For my birthday a couple of years ago Lindsay bought me an 1835 edition of Volume 2 of Hannah More’s Memoirs. Contained within this volume are numerous letters to and from Hannah More. I am sharing one written by John Newton that I find quite thought provoking. I considered only posting excerpts, but every time I tried to decide where to cut, I came across something else that really spoke to me. I’m not going to share my thoughts now, I’d like to hear what it says to you. What do you find challenging about it? Does any part of it bring conviction? What do you notice about the type of conversation that was considered normal between Newton and his peers? I have many thoughts racing through my head, and really can’t wait to hear what you think about it.
From the Rev. John Newton to Mrs. H. More
December 12, 1798
My Very Dear Madam,
Miss Lambert told me last night that you had been very ill, and were at present but slowly recovering; but another lady gave me hopes to-day that it was a mistake. I well know that fame, with her hundred mouths, tells a hundred fibs, and I can give little credit to rumours till I see them confirmed in the gazette. However, as it is some time since I indulged myself in the pleasure of writing to you, I embrace this occasion, in hope that some of these days you may find leisure to inform me, under your own hand, how you and your good sisters are.
Fame has been busy about me likewise. It has been said by some, that I had had three successive fits; by others that I was confined by a fever; and some thought proper to affirm that I was dead. I compare the art of spreading rumours to the art of pin-making. There is usually some truth, which I call the wire; as this passes from hand to hand, one gives it a polish, another a point; others make and put on the head and at last the pin is completed. My health and spirits have been and still are, as good as ever; but on the twenty-third of last month I found, by repeated falls while I was dressing myself, that the strength of my left leg was withdrawn. For three or four days I could not walk across the room without support. I kept house the Sunday following. This was the wire of the pin, all the additions were invented or conjectured. It is my happiness to have a praying people, and I ascribe it to the Lord’s goodness, in answer to the prayers of my friends, that a blessing attended the means used for my relief and I was only kept one day from St. Mary’s. I really thought at first it might be the Lord’s pleasure to confine me to the house for the rest of my days, that I might myself try to practice the lessons of patience and resignation to the will of God which I have often recommended to others from the pulpit. I may thank him that such a prospect did not distress me. I was enabled to see and to feel that I am not my own; that he who bought me with his blood has a right to dispose of me, and to say Go here, or sit there, as he sees best; and farther, that his sovereign authority is combined with infinite mercy, and that He has promised to choose and manage far better for me than I could choose for myself if permitted. I aimed and still aim to say from my heart what, when, and how thou wilt. My sins and follies banished me to the house of bondage in Africa, redeemed me when I knew him not,- when I defied him. He has since given me a name and a place among his children. My case has been singular.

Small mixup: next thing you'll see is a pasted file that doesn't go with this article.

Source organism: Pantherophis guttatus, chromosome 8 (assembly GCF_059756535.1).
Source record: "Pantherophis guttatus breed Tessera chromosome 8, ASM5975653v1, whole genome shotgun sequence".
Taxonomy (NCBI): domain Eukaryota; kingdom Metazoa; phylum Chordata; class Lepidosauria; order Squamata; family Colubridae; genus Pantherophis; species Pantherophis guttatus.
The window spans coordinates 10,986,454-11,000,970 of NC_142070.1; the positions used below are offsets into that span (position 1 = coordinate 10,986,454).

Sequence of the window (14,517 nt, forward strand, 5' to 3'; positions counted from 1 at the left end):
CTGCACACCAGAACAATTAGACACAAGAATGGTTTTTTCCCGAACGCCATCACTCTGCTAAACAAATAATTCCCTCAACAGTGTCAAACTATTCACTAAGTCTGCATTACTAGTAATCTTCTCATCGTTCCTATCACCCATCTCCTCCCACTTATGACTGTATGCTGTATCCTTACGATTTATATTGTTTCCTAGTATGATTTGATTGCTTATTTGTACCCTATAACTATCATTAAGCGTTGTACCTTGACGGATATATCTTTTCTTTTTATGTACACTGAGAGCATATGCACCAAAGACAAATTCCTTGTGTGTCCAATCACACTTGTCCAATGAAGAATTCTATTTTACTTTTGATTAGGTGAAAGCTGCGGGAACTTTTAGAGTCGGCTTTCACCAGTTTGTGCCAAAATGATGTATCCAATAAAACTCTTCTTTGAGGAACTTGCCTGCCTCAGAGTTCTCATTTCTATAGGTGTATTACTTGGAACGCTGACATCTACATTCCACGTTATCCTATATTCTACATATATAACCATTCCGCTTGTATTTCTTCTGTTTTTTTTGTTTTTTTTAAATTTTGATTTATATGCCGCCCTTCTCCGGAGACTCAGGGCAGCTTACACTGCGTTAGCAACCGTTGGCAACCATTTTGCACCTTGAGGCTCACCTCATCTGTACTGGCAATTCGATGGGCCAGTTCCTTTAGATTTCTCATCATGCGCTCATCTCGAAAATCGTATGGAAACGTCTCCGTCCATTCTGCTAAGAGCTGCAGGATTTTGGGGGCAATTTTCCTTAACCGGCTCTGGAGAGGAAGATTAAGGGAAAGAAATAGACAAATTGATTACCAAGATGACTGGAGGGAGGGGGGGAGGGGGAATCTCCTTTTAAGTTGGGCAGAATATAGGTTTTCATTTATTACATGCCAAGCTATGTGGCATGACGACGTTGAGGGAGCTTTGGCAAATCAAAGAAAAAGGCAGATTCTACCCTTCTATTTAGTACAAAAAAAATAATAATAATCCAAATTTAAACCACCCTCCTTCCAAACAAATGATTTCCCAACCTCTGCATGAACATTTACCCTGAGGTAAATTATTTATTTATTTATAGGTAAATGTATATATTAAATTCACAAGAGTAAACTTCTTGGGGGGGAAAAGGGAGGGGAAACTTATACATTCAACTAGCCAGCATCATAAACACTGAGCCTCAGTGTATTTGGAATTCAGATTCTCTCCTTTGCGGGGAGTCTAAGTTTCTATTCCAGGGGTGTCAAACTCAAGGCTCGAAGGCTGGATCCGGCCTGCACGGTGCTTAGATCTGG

Surely he has done enough to demand and to warrant the simple surrender of myself and my all to him. And now I am old and know not the day of my death, my chief solicitude and prayer is, that my decline in life may be consistent with my character and profession as a Christian and a minister, that it may not be stained with those infirmities which have sometimes clouded the latter days even of good men. May he preserve me from a garrulous and from a dogmatically spirit; from impatience, peevishness and jealousy. If called to depart or be laid aside, may I retire like a thankful guest from a plentiful table, rejoicing that others are coming forward to serve him, I hope better, when I can serve him in this life no more; and then at length, when flesh and blood are fainting, if he will deign to smile upon me, I shall smile upon death. This is all I have to ask for my own personal concern, and to this purpose I request a remembrance in your prayers. I will repay you as I am able in the same way. It is a serious thing to die, and it becomes me now, far in seventy-fourth year, to transition without dismay. But I well know that if this last enemy, or rather to the believer, this kind messenger, should actually approach, unless the Lord supported me I should prove a coward; though now, while I am in health, and quietly smoking my pipe, and he seems at a distance, I can think, write, or speak of him without anxiety. There is a dying strength needful to bear up the soul in a dying hour. The Lord has said, “As thy day, so shall thy strength be,” and “My grace is sufficient for thee.” On these good words I would humbly rely, for indeed in myself I am nothing, and can do nothing, and without his gracious influence I am alike unfit to die or live.